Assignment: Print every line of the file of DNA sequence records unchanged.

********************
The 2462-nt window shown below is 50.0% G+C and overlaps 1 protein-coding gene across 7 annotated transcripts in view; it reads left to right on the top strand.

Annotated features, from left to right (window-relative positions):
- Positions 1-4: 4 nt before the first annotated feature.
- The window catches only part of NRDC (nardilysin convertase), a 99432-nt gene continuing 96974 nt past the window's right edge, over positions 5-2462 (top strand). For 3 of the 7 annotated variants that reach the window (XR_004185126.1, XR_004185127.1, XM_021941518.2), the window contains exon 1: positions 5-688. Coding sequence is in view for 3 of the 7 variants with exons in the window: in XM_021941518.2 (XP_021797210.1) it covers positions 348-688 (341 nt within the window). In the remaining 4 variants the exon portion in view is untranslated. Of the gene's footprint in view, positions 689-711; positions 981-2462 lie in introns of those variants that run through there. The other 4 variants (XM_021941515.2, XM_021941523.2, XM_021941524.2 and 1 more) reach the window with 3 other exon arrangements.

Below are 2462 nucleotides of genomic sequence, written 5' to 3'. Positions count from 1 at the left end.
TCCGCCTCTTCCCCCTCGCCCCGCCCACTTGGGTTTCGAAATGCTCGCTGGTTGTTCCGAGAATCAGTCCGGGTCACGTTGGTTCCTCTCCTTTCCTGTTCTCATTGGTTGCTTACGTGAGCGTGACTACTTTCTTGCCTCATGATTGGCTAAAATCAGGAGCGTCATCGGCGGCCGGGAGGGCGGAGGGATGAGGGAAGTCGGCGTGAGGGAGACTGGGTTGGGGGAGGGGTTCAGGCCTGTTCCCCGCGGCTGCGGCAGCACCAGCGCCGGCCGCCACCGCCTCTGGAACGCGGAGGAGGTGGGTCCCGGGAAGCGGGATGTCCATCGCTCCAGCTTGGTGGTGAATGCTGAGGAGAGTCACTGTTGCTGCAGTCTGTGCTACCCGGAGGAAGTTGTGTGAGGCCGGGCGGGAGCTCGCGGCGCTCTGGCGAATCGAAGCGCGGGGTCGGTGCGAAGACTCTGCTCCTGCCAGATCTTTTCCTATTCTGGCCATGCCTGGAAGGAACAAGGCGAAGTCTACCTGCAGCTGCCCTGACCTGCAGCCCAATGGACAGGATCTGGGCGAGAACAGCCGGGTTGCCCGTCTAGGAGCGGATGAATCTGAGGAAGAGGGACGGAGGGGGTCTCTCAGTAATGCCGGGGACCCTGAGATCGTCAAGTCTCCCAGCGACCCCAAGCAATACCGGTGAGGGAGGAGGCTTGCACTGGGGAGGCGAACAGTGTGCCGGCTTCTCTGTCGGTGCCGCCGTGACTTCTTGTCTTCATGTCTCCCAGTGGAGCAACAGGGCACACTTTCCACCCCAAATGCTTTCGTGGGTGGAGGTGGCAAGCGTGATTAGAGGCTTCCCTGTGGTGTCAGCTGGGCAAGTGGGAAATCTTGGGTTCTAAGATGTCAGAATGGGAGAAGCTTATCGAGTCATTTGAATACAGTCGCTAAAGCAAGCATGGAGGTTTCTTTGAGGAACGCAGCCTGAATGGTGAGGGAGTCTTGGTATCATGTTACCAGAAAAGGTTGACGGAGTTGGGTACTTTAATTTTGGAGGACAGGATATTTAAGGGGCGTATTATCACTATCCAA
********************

The 2462-nt window shown below is 50.0% G+C and overlaps 1 protein-coding gene across 7 annotated transcripts in view; it reads left to right on the top strand.

Annotated features, from left to right (window-relative positions):
- Positions 1-4: 4 nt before the first annotated feature.
- The window catches only part of NRDC (nardilysin convertase), a 99432-nt gene continuing 96974 nt past the window's right edge, over positions 5-2462 (top strand). For 3 of the 7 annotated variants that reach the window (XR_004185126.1, XR_004185127.1, XM_021941518.2), the window contains exon 1: positions 5-688. Coding sequence is in view for 3 of the 7 variants with exons in the window: in XM_021941518.2 (XP_021797210.1) it covers positions 348-688 (341 nt within the window). In the remaining 4 variants the exon portion in view is untranslated. Of the gene's footprint in view, positions 689-711; positions 981-2462 lie in introns of those variants that run through there. The other 4 variants (XM_021941515.2, XM_021941523.2, XM_021941524.2 and 1 more) reach the window with 3 other exon arrangements.

Below are 2462 nucleotides of genomic sequence, written 5' to 3'. Positions count from 1 at the left end.
TCCGCCTCTTCCCCCTCGCCCCGCCCACTTGGGTTTCGAAATGCTCGCTGGTTGTTCCGAGAATCAGTCCGGGTCACGTTGGTTCCTCTCCTTTCCTGTTCTCATTGGTTGCTTACGTGAGCGTGACTACTTTCTTGCCTCATGATTGGCTAAAATCAGGAGCGTCATCGGCGGCCGGGAGGGCGGAGGGATGAGGGAAGTCGGCGTGAGGGAGACTGGGTTGGGGGAGGGGTTCAGGCCTGTTCCCCGCGGCTGCGGCAGCACCAGCGCCGGCCGCCACCGCCTCTGGAACGCGGAGGAGGTGGGTCCCGGGAAGCGGGATGTCCATCGCTCCAGCTTGGTGGTGAATGCTGAGGAGAGTCACTGTTGCTGCAGTCTGTGCTACCCGGAGGAAGTTGTGTGAGGCCGGGCGGGAGCTCGCGGCGCTCTGGCGAATCGAAGCGCGGGGTCGGTGCGAAGACTCTGCTCCTGCCAGATCTTTTCCTATTCTGGCCATGCCTGGAAGGAACAAGGCGAAGTCTACCTGCAGCTGCCCTGACCTGCAGCCCAATGGACAGGATCTGGGCGAGAACAGCCGGGTTGCCCGTCTAGGAGCGGATGAATCTGAGGAAGAGGGACGGAGGGGGTCTCTCAGTAATGCCGGGGACCCTGAGATCGTCAAGTCTCCCAGCGACCCCAAGCAATACCGGTGAGGGAGGAGGCTTGCACTGGGGAGGCGAACAGTGTGCCGGCTTCTCTGTCGGTGCCGCCGTGACTTCTTGTCTTCATGTCTCCCAGTGGAGCAACAGGGCACACTTTCCACCCCAAATGCTTTCGTGGGTGGAGGTGGCAAGCGTGATTAGAGGCTTCCCTGTGGTGTCAGCTGGGCAAGTGGGAAATCTTGGGTTCTAAGATGTCAGAATGGGAGAAGCTTATCGAGTCATTTGAATACAGTCGCTAAAGCAAGCATGGAGGTTTCTTTGAGGAACGCAGCCTGAATGGTGAGGGAGTCTTGGTATCATGTTACCAGAAAAGGTTGACGGAGTTGGGTACTTTAATTTTGGAGGACAGGATATTTAAGGGGCGTATTATCACTATCCAA